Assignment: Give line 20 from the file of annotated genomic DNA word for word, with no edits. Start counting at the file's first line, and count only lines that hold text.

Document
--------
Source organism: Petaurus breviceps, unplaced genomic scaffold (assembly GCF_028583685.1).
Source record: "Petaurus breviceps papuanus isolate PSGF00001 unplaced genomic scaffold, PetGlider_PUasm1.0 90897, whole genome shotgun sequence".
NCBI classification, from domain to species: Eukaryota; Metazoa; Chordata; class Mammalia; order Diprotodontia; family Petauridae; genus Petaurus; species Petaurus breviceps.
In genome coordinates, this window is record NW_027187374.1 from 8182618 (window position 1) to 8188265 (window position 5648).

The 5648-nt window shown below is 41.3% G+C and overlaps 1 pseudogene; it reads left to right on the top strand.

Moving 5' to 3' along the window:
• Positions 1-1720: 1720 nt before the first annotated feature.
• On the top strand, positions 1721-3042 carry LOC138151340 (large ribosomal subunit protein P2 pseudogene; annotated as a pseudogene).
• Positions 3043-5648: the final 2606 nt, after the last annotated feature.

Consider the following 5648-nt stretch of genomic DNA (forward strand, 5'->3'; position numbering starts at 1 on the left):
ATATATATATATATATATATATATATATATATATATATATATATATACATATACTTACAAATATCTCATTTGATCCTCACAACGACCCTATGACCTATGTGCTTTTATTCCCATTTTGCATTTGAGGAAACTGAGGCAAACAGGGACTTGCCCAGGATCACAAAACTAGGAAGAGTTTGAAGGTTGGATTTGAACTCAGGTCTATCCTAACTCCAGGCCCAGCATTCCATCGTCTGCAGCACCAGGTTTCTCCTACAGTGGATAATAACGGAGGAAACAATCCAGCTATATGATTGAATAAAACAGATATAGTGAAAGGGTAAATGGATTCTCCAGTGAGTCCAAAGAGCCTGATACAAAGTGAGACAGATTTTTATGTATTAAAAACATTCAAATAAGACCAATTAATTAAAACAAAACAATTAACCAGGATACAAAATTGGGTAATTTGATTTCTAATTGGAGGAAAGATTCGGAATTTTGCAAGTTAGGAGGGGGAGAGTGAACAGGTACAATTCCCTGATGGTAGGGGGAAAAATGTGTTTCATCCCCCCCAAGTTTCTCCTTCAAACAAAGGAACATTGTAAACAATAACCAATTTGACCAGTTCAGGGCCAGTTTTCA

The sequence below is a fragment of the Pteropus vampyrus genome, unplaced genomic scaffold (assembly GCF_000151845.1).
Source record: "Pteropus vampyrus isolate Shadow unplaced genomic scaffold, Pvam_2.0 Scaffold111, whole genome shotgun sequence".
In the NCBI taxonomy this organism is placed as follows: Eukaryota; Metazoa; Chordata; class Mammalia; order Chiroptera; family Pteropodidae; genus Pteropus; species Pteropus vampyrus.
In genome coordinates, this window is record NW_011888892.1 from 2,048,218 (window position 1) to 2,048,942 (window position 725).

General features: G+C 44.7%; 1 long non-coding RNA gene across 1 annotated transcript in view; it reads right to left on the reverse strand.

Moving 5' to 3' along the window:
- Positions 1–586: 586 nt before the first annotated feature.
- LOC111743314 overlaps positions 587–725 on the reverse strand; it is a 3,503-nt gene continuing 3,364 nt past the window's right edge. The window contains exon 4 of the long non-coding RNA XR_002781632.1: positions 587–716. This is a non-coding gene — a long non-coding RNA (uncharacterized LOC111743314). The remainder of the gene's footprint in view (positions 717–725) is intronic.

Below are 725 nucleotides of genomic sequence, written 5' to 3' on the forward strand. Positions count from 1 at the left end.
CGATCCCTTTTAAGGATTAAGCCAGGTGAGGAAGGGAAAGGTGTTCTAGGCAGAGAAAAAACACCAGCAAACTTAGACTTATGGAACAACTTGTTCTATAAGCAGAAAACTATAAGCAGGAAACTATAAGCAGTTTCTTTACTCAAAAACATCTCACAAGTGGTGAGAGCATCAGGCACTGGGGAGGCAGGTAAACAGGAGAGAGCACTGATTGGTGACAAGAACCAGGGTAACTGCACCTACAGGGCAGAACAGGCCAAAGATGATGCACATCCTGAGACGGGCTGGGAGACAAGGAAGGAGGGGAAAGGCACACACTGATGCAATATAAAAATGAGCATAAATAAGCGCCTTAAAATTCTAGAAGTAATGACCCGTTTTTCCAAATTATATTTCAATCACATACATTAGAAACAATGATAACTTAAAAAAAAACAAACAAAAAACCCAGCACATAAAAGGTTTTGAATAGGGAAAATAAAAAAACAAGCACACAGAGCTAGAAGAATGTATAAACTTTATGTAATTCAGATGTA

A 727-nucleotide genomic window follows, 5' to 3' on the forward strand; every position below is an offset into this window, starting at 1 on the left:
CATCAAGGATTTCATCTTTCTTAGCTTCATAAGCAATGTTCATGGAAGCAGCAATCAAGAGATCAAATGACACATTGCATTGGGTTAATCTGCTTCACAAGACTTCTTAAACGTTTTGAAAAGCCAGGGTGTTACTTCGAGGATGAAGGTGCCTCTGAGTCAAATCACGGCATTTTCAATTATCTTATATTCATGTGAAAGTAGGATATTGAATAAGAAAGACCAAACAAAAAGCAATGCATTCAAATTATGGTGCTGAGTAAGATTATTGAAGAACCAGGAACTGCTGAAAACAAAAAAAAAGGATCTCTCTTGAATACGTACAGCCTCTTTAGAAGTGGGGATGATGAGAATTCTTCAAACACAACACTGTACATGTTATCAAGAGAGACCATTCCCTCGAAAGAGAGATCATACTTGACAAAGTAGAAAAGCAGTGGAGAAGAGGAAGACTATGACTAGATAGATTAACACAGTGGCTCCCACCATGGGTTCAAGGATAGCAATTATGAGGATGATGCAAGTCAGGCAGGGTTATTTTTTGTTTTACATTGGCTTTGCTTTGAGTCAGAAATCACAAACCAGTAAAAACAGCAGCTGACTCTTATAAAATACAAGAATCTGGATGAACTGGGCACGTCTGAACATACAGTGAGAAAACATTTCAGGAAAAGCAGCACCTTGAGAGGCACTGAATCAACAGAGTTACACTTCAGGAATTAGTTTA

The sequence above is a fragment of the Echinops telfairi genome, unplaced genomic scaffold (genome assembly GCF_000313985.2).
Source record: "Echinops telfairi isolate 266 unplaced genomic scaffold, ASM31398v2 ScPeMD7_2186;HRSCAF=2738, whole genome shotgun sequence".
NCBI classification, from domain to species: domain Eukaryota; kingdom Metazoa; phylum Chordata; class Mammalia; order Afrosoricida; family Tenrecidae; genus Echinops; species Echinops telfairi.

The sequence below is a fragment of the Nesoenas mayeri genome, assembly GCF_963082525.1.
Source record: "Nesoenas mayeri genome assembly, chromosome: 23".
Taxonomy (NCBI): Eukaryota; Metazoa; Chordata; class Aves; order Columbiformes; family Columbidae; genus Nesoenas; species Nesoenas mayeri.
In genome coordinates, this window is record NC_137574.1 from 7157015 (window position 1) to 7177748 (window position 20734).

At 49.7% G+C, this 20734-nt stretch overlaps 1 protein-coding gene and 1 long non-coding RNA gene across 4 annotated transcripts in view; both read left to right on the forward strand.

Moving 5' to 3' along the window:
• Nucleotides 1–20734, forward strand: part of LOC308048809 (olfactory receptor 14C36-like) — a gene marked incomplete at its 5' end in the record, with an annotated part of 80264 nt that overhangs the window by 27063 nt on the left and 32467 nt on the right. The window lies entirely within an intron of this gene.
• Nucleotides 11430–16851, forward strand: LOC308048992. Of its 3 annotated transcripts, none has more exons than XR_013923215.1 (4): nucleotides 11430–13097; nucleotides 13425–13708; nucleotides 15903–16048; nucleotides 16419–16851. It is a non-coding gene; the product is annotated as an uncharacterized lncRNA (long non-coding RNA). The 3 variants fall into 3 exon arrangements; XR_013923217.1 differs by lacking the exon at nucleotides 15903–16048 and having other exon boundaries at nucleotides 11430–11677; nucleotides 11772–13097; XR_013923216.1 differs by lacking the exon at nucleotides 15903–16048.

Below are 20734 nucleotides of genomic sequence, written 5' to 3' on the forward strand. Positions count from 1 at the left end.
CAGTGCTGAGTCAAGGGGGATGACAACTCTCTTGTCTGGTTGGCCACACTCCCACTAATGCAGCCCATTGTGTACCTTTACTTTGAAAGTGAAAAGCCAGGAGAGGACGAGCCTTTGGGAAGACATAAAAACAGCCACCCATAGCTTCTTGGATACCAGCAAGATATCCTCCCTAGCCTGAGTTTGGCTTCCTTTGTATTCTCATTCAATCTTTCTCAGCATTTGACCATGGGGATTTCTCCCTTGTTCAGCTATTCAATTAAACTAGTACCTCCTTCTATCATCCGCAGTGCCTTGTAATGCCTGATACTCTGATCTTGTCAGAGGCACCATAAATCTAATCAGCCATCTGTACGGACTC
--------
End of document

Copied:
Below are 725 nucleotides of genomic sequence, written 5' to 3' on the forward strand. Positions count from 1 at the left end.